Talk to any Canadian and they’ll tell you how awful our mobile networks are here in Canada.
We pay way too much for way too little. We say things like “Telus sucks” or “Rogers screwed me over once” or “I don’t get cell coverage at my cabin with Bell.”
And it’s all because our networks are dominated by the infamous “big three”, which are Rogers, Telus, and Bell.
Together, those three companies account for a total of about 25.2 million customers across the country:
The next most popular company is Wind, with 702,000 subscribers, followed by Sasktel, Videotron, and MTS.
To put that number in perspective, it’s estimated that 90% of wireless users are subscribed to Bell, Rogers, or Telus.
Oh, you have other options. But anti-competitive tactics – like last year’s ridiculous campaign against United States telecom providers marketing to Canadians – frustrate companies. And of course, many smaller providers – like Koodo – are simply subsidiaries of larger companies like Telus.
But the truth is, Canadians do have pretty good network speeds. We just pay a little too much for them because of the whole oligopoly thing. I’m not going to through around a word like “price fixing”, but I mean…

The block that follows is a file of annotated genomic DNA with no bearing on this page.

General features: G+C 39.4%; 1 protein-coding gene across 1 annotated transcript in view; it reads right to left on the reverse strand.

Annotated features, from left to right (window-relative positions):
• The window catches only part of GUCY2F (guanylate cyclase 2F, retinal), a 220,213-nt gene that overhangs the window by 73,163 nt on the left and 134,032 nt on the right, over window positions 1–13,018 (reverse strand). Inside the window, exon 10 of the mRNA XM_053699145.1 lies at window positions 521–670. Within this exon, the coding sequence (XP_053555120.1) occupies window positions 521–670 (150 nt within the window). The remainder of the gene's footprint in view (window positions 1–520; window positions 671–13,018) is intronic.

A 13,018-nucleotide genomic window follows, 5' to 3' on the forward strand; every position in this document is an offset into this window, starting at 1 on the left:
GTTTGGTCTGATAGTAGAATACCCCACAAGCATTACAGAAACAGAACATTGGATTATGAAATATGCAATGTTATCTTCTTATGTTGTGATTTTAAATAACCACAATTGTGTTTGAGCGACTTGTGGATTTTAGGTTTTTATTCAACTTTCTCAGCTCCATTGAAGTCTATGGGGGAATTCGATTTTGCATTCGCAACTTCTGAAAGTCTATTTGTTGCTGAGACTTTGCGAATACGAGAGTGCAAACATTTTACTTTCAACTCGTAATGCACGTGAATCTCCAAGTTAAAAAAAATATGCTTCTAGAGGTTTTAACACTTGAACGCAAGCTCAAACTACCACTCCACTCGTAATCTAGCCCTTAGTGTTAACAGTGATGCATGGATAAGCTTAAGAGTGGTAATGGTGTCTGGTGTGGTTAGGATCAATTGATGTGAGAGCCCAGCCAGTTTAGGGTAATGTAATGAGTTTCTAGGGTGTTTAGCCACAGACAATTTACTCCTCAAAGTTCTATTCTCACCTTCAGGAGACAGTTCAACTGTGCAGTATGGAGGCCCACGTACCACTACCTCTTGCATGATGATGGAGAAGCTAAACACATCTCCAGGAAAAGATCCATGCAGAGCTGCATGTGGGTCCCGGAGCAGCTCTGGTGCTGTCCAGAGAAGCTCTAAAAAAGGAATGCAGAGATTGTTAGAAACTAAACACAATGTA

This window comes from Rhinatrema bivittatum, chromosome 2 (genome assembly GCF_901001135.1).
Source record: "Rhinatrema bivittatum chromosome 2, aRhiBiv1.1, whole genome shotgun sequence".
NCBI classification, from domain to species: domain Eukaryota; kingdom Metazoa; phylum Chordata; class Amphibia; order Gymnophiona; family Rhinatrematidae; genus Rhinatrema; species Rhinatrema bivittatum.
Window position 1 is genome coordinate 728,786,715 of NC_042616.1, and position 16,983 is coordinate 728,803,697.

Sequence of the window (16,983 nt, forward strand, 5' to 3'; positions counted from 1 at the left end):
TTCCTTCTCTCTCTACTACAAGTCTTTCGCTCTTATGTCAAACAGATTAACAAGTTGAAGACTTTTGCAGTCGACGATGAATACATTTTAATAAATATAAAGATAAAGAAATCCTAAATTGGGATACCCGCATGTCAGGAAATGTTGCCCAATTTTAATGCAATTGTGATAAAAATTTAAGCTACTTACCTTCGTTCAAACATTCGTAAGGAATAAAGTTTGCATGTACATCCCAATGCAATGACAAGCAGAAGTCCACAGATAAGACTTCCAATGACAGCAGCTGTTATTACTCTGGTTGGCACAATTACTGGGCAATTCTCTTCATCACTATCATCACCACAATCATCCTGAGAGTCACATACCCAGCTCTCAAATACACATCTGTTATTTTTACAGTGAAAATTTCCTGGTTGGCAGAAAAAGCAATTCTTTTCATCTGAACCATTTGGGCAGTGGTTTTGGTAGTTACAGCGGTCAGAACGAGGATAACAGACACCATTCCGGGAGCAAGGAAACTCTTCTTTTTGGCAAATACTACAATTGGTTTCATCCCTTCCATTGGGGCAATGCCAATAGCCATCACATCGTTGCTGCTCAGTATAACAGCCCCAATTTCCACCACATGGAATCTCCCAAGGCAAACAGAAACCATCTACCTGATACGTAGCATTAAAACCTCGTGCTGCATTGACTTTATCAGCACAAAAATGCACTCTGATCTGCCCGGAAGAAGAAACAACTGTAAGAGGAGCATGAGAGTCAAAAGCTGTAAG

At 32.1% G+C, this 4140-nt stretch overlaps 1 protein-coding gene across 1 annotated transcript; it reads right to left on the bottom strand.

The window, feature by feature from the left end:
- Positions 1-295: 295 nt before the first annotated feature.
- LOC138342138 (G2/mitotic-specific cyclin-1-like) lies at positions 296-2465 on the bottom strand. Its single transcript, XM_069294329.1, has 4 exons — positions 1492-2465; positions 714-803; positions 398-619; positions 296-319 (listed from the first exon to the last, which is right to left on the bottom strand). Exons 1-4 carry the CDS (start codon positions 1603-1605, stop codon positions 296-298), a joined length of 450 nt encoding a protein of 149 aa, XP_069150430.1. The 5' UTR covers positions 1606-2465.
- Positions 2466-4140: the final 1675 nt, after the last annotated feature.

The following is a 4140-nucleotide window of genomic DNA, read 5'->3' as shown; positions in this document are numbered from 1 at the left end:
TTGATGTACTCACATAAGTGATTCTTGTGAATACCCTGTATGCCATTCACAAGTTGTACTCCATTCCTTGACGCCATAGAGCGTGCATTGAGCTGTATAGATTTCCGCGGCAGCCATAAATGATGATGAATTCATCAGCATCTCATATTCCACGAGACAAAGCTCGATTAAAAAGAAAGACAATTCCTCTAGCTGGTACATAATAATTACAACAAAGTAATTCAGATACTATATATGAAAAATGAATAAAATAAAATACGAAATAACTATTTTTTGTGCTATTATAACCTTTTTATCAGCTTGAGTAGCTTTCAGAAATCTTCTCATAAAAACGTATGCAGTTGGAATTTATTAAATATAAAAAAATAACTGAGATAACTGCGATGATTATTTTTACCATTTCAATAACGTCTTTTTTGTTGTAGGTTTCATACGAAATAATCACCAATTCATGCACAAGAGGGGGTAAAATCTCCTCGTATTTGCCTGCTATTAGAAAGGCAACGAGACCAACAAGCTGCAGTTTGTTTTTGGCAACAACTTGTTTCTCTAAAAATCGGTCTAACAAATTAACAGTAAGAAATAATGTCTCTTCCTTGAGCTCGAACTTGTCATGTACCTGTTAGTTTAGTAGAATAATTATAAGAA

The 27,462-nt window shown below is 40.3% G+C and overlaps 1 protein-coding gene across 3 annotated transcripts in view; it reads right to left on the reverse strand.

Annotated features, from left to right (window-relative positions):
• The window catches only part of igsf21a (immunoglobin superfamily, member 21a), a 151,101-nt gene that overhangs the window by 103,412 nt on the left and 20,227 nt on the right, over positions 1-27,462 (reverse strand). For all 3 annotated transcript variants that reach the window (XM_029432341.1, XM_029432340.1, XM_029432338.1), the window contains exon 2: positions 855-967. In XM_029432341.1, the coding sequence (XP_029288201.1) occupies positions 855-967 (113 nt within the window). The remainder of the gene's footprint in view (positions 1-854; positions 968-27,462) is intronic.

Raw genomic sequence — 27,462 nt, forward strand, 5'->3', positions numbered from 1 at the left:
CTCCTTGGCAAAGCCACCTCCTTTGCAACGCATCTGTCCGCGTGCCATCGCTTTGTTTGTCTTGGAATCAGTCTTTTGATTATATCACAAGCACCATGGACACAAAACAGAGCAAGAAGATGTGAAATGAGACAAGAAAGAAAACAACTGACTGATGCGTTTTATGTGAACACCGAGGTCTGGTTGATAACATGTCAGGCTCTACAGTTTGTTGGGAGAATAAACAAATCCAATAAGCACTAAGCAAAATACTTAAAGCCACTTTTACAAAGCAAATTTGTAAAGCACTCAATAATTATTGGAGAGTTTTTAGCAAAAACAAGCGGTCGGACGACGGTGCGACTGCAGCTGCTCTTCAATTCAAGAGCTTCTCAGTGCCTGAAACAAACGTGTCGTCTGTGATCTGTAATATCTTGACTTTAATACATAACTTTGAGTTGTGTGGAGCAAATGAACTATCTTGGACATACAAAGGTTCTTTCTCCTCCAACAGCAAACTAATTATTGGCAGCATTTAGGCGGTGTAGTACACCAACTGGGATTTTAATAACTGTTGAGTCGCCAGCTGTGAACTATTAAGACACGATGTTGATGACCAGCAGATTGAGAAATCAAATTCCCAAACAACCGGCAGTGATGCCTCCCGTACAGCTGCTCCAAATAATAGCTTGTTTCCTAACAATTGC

If you ignore pricing for a minute, we Canadians enjoy faster average mobile speeds than Americans. The main problem is that we can’t enjoy those speeds because of strict data caps.
Today, I’m going to share the results of a recent study with you. Here’s what you need to know about the fastest networks in Canada:
PCMag.com launched a study comparing network providers across the country. PCMag literally drove across Canada and visited major cities across the country. While in the big cities, PCMag took 20 samples across the central city as well as its suburbs. In smaller cities, PCMag took 8 to 10 samples.
The search wasn’t confined to urban areas. It also measured speeds on certain major highways, like Autoroutes 40 and 50 between Ottawa, Montreal, and Quebec City.
PCMag actually does this every year in both Canada and the United States. This is the fifth year they’ve launched the study in Canada.
How they tested